Members of the Kansas City LGBTQ Commission were told they couldn’t speak on behalf of gender non-conforming and LGBTQ children in the Independence School District at Tuesday night’s meeting. Officials said that’s because only district residents and employees are allowed to address the board, per district policy, even though the Independence School District is one of more than a dozen districts within the boundaries of Kansas City proper.
We have no evidence that they were singled out for exclusion, or that other non-residents have been allowed to speak in the past.
Yet the fact that the Independence school board then did listen on Tuesday night to a parent who called the teacher who’d started a gay inclusion club a pedophile made us wonder if whatever rules there are that make hate speech OK need a common sense update.
During the public comment portion of the monthly meeting, the mother of a 15-year-old student complained about the use of preferred pronouns and the creation of a Sexuality and Gender Awareness club at William Chrisman High School. She called for the firing of the teacher who started the group, and called that female teacher a pedophile for having done so.
Neither School Board President Denise Fears nor Superintendent Dale Herl corrected her, or reacted at all. She might as well have been reading the lunch menu. That, too, is policy: The board isn’t supposed to respond to comments in any way. But common sense would dictate that on Tuesday, they should have made an exception.
And turning away advocates for underrepresented school children follows a disturbing pattern in Independence schools.
Herl still hasn’t explained why he recommended and the school board approved this year disabling the option for students to pick their preferred pronouns when logging in for virtual classes. Herl also ordered the removal of Independence Black Lives Matter and gay pride posters from the walls of a middle school last fall.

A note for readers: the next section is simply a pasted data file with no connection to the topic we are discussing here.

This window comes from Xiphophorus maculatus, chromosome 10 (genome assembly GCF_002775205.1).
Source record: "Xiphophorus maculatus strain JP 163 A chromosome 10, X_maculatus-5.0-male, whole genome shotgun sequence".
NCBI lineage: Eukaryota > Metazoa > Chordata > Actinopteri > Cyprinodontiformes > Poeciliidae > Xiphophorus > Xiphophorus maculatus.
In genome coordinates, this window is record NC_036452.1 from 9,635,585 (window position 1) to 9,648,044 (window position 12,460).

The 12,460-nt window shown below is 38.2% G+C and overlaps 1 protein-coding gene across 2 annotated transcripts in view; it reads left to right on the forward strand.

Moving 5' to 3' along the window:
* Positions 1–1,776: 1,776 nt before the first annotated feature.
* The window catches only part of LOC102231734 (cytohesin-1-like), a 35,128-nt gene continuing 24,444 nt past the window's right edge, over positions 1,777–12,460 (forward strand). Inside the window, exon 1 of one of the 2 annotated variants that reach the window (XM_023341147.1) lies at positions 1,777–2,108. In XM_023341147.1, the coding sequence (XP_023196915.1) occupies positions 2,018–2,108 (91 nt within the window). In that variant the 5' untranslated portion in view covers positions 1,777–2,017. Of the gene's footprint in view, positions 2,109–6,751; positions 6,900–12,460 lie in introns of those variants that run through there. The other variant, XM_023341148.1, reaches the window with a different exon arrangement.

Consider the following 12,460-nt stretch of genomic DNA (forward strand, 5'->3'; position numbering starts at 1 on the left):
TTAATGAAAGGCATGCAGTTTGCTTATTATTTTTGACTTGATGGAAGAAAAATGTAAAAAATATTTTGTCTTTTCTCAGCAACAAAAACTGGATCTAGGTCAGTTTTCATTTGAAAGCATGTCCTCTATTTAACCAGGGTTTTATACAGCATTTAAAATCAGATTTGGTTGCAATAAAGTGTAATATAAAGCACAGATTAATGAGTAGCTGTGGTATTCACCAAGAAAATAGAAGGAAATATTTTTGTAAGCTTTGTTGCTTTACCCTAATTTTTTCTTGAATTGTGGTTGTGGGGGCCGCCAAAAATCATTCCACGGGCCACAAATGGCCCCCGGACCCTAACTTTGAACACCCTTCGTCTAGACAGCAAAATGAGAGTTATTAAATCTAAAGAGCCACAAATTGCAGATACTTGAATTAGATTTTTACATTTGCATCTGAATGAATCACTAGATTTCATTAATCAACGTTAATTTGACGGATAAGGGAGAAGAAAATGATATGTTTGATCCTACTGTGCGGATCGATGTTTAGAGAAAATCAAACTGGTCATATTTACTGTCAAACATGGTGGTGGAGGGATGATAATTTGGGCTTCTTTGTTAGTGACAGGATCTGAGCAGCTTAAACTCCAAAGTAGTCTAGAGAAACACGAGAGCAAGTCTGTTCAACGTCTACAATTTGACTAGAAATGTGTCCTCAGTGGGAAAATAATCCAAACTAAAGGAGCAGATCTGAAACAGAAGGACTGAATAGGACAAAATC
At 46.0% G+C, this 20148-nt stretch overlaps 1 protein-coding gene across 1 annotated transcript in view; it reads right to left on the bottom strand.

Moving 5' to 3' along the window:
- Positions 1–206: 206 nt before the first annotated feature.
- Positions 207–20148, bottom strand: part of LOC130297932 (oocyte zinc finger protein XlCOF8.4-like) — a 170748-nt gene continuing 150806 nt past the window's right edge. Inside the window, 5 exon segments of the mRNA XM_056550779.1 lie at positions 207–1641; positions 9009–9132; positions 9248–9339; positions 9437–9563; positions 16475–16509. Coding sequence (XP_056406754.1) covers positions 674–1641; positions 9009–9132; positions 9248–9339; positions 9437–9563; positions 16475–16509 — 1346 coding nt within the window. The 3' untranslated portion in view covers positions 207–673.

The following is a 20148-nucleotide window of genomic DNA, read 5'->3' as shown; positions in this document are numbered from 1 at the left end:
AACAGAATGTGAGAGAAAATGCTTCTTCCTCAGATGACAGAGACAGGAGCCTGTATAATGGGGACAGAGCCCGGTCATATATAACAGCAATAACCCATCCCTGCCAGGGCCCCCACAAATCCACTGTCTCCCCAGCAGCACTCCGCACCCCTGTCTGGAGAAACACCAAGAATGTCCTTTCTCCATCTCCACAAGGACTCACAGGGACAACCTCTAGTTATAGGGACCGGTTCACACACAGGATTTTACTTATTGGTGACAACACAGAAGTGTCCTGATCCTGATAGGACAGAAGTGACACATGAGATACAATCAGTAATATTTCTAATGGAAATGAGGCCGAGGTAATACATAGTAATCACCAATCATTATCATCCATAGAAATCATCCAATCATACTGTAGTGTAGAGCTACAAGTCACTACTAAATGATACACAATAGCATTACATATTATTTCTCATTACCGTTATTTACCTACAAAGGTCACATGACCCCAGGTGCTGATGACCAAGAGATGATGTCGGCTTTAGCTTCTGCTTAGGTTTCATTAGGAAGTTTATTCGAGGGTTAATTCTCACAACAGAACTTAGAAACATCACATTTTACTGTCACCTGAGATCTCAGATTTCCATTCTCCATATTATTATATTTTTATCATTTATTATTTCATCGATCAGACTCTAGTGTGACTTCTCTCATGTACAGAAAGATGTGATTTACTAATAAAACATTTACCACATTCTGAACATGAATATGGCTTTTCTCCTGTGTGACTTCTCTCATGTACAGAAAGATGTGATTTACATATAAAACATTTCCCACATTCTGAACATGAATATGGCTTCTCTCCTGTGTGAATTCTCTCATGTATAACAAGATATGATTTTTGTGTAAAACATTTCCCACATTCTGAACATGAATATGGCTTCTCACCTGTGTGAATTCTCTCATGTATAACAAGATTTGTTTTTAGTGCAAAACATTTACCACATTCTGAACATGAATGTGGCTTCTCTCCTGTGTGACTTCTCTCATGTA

District officials have an obligation to meet the needs of all children.
Marcie Gragg, a former city councilwoman who is considering running again, urged the board to reconsider its policy on who can and cannot speak.
Technically, Gragg herself should not have been allowed to speak on Tuesday, according to board policy. Yes, she’s a district resident, but everyone who wants to speak is supposed to email a board secretary one week prior to a board meeting to request to speak. Pre-approval is needed and comments or questions directed to board members are requested in advance. Some are allowed, most aren’t.
Board policy says speakers can only talk about what’s on the agenda, which this month was posted three days after the district’s own deadline.
Gragg didn’t meet the impossible deadline, of course.
Another problem is that school board meetings in Independence aren’t live-streamed. Nor are recordings available on YouTube for later viewing.
“It doesn’t make any sense,” Gragg said after the meeting. “It’s difficult to tell a community that you want parent involvement and engagement and then make it so difficult for us to actually be involved and engaged.”
When policies allow room for unchallenged hate speech and not inclusion, even if that wasn’t the intention, it’s time to reconsider the rules.